In the wake of increasing influx of immigrants from the Hindi belts of India, political polarisation becomes sharply accentuated in NRI-populated suburbs of Melbourne
By Narendra Mohan Kommalapati
With an estimated 170,000 residents born in India, Melbourne is home to nearly 35 percent of the Indian population in Australia. Add to this their Australian born children and over 5,000 Indian students, and the number is closer to a quarter of a million people with an Indian background.
While the older generation of immigrants dating back to the 1980s and 1990s were largely related to the fields of medicine and university teaching or research, the later arrivals are a more mixed bag. The Indian presence has become ubiquitous in the city with most service station, car wash, food delivery and courier jobs being taken up by Indian university students or younger NRIs.
The relatively higher economic profile of the group is borne out by its composition with a quarter of them in the professions, 14 percent in administrative positions, 12 percent being labourers, 11 percent technicians and 10 percent machine operators and drivers. Regardless of occupation, the group uniformly prefers larger houses and is driving the growth of Melbourne’s urban sprawl in the outer suburbs. While the outer east region of Greater Dandenong earned the sobriquet of “Little India” by the turn of the century, the more recent arrivals have been driving growth in the outer west regions of Wyndham, Brimbank, and Monash with Wyndham council recording an annual population growth of five percent. The outer north regions of Whittlesea and Hume too have seen significant growth fuelled by the quest for larger homes, often at the cost of prolonged commuting and dependence on personal transport.
The satellite suburb of Craigieburn in the far north is now home to the largest concentration of Sikhs in the country with the Guru Singh Sabha or, informally, the “Craigieburn Gurudwara”, emerging as a significant landmark on the Melbourne-Sydney Hume Highway.
The spurt in immigration post-2011 has made a significant change in the political discourse of the community as well. The earlier generation of immigrants consisted mostly of doctors, academics and scientists, drawn mostly from Punjab and South India, who had little enthusiasm for the religious nationalist project in India. Political debate tended to be divided between the default position of support for the Labour party (as the party of multiculturalism) and a minority of wealthy professionals and business owners tending to back the conservative Liberal-National coalition.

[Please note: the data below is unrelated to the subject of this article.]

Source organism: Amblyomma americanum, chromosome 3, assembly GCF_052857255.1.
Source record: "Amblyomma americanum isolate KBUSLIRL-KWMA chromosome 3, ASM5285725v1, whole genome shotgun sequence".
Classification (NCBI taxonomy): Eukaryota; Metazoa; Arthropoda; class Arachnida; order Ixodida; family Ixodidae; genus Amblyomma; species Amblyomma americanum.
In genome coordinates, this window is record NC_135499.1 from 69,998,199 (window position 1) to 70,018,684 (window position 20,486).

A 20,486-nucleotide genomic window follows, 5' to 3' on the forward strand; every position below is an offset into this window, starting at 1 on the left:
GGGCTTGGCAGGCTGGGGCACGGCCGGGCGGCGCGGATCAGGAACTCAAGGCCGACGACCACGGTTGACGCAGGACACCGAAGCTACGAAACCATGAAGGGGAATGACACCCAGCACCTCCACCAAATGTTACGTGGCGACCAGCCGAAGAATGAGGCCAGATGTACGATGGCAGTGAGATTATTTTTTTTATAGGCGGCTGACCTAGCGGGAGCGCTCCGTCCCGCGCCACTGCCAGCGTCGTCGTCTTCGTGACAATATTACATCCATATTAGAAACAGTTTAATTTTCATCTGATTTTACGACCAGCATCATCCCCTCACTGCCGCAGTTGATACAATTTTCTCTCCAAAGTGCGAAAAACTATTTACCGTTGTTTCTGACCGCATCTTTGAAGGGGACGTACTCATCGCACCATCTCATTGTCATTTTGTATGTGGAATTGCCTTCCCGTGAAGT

However, the past decade’s influx of immigrants from the “Hindi” regions has brought the politics of Hindutva to the fore and differences in the NRI-populated suburbs are reflecting the cultural ghettoisation of the newer immigrants. These suburbs are witnessing a growth of niche businesses catering almost exclusively to the diaspora. It is extremely rare to find a non-Indian customer at some of the food trucks and takeaway shops in these suburbs. The support network for childcare, the custom of impromptu visits and dinner at home with friends are a welcome change from the Anglo-Australian culture of meeting in restaurants and pubs and cultural atomisation. The flip side of the coin is the growth of a commoditised religiosity which tries to shield its members from the generally laid-back agnosticism and inner-city irreverence of Melbourne.